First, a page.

So, I was there for exactly 49 minutes. Amazingly, by using my top notch reasoning skills I have managed to be put on a different course that will be far more useful for me and is 6 hours a week. It would have been helpful to have been told that there was an option by the Job Centre beforehand however as I could have started the second part of my gardening course or applied for some of the Internships that have now passed me by. But for now I am free! 

Here is the place where I will be doing my 6 hours a week. On entering the room it was clear that no one was very happy to be there. One girl in a bright pink Paul's Boutique tracksuit was visibly upset. One lady had done the course before and was quickly ushered out- why she was there was unknown. 

Another lady (and it was all women) had been told she would be there for a few hours on a Tuesday and was gutted- she was in the process of setting up her own baking business and had commitments to that. We were both told to wait outside for Ben (our motivational leader) after we had explained that perhaps this wasn't going to work for us.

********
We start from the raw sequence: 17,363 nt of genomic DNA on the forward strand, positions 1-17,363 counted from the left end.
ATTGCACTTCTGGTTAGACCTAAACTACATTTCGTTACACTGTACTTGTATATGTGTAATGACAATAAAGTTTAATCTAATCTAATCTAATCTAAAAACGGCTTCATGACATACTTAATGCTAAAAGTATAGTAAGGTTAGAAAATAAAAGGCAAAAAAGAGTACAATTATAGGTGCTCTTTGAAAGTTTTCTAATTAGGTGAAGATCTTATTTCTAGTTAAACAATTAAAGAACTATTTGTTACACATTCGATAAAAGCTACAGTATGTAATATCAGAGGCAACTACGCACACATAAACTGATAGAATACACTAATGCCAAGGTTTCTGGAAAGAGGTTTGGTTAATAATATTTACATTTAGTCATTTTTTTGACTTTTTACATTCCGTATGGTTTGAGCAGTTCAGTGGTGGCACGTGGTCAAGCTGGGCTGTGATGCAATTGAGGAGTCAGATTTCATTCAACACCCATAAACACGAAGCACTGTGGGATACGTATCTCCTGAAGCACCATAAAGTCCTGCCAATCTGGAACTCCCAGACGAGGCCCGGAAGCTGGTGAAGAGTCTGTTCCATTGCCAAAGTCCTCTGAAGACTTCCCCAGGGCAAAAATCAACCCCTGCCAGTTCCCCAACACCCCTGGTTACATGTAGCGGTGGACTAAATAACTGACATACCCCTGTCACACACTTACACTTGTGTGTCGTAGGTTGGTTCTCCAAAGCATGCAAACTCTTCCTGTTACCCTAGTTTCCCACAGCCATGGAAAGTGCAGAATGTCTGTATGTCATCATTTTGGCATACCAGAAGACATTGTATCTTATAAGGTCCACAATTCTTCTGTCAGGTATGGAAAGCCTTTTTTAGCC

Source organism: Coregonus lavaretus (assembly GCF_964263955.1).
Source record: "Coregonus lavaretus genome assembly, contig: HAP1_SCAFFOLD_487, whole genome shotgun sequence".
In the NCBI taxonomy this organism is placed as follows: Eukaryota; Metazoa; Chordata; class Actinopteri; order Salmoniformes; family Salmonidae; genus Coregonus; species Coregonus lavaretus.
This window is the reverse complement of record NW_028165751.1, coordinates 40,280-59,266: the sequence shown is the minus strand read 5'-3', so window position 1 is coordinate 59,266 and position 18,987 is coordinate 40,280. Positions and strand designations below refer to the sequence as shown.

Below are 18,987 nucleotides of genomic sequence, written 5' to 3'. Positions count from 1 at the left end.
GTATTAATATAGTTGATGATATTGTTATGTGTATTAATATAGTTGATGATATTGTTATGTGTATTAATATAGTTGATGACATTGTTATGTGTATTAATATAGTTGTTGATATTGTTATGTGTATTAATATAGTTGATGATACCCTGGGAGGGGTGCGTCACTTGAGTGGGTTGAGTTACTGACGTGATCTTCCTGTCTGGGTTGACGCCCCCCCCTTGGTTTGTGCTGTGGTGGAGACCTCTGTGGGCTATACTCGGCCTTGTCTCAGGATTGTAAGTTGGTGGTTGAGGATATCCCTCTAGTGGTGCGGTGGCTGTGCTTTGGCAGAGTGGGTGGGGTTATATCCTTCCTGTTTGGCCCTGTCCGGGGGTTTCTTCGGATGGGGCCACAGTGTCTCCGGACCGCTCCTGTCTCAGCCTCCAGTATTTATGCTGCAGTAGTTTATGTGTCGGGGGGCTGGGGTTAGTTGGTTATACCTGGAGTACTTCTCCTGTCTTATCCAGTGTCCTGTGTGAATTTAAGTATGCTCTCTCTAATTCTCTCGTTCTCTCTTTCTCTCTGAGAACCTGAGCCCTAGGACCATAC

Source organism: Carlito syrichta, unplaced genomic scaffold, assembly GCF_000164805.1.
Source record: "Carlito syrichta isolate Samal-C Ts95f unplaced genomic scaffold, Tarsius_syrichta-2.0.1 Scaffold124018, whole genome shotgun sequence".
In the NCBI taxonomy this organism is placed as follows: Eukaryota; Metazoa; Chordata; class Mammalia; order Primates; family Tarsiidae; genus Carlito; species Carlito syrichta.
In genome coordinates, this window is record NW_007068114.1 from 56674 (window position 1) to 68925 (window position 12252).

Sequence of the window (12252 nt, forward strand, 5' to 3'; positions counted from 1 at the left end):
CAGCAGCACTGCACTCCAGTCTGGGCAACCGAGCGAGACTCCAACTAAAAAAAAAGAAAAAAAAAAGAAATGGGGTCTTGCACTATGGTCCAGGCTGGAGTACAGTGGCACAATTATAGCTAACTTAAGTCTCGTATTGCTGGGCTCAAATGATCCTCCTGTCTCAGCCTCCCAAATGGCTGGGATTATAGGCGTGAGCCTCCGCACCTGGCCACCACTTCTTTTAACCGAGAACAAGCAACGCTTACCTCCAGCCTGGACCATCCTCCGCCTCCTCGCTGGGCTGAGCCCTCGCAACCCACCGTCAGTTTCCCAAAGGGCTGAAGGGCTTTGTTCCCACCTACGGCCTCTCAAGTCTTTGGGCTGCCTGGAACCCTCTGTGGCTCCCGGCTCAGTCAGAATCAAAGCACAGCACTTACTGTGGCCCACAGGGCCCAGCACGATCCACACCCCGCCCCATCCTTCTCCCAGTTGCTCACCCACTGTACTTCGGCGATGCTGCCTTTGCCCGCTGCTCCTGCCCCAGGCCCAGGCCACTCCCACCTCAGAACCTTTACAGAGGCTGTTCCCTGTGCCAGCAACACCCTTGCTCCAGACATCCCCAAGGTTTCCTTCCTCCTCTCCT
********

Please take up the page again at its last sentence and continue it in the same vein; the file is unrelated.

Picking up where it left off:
Ben was a cool guy and called the programme a 'farce'- he said to me that he faces this situation every day, that he loves helping people but understands that there are many people who feel they are helping themselves already and that the Job Centre also have their hands tied as they have to refer a certain amount of people to him. 

At this point Paul's Boutique girl stormed past us and out the door. She had also been told the course was just one day a week. I wonder what will happen to her, I'm pretty sure she'll lose 3 weeks money if not have her benefits stopped altogether. I feel sorry for everyone involved really- one lady said she had not worked for 16 years and looked really scared, I hope the course helps her out. 

Before I left I called Ben a 'visionary' just to cheer him up- he seemed pretty pleased. Next time I'm there I'd like to talk to a few more people about their experiences and also use this blog to connect with other people and perhaps interview some of them as well. If you want to talk to me feel free- I can be found on Twitter at @eehammond. 

'It's my life not yours'. Yep.

Monday, 19 November 2012

I am a single mum. Tomorrow I start the government’s ‘Launchpad’ programme for single parents. It will last for four weeks and if I do not attend I will lose my JSA. After this I will be referred to the ‘Workfare’ programme, the Orwellian sounding work scheme that I will also have to attend if I don’t want to lose my benefits. I have been told that my placement will probably be in a charity shop or possibly Poundland, if I get really lucky. The fact that this is unpaid work and does not necessarily lead to a job is also problematic, some ( would say hugely unfair.